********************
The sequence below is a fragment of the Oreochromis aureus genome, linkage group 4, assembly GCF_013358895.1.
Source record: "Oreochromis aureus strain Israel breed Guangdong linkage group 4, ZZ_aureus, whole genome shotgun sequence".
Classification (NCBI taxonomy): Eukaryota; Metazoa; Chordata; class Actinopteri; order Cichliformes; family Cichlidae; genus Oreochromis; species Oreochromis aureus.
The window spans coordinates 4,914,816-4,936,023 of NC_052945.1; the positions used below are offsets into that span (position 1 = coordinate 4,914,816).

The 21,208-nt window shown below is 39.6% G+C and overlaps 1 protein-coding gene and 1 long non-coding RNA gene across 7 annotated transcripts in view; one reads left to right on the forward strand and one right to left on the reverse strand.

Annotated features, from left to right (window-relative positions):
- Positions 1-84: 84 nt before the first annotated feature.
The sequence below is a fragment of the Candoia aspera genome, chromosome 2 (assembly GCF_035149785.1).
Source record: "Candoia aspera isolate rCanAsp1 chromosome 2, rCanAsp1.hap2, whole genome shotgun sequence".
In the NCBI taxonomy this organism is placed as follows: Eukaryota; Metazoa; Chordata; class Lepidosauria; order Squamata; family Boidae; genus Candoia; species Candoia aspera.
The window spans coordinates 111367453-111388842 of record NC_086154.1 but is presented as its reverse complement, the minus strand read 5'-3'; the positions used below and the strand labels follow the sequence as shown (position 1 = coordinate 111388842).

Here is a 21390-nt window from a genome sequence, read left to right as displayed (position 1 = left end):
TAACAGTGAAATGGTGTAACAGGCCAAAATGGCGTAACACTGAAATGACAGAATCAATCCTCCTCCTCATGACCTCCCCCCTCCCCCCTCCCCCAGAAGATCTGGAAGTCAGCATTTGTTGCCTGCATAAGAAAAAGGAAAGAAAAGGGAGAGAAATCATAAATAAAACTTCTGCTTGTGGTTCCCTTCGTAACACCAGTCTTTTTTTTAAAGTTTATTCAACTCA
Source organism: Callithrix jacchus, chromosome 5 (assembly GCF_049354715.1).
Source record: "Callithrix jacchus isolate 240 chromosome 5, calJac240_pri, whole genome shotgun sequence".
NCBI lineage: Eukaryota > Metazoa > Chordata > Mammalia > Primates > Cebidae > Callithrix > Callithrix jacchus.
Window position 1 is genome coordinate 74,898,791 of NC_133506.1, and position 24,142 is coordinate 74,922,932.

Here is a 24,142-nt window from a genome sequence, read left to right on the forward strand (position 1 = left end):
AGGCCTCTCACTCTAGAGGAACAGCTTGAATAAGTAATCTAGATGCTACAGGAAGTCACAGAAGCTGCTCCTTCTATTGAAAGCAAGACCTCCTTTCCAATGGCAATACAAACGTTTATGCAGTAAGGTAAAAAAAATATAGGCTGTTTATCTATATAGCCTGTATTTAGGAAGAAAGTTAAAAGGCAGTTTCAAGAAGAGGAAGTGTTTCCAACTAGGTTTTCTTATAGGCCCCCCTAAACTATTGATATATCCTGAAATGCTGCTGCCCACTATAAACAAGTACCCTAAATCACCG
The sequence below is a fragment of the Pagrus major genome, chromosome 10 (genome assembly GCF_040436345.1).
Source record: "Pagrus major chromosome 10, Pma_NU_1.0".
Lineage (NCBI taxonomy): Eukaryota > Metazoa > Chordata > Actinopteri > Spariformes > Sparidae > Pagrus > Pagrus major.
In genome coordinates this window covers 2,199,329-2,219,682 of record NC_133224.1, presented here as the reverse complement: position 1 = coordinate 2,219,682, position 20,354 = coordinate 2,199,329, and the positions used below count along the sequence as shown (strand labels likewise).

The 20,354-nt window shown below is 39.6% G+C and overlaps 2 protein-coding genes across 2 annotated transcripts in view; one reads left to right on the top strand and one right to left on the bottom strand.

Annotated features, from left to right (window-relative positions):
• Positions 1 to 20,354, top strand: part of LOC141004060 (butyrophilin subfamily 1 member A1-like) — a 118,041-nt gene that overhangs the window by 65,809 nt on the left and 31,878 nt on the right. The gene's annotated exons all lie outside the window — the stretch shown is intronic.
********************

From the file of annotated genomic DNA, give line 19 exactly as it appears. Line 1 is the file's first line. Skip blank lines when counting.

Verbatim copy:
AGGCCTCTCACTCTAGAGGAACAGCTTGAATAAGTAATCTAGATGCTACAGGAAGTCACAGAAGCTGCTCCTTCTATTGAAAGCAAGACCTCCTTTCCAATGGCAATACAAACGTTTATGCAGTAAGGTAAAAAAAATATAGGCTGTTTATCTATATAGCCTGTATTTAGGAAGAAAGTTAAAAGGCAGTTTCAAGAAGAGGAAGTGTTTCCAACTAGGTTTTCTTATAGGCCCCCCTAAACTATTGATATATCCTGAAATGCTGCTGCCCACTATAAACAAGTACCCTAAATCACCG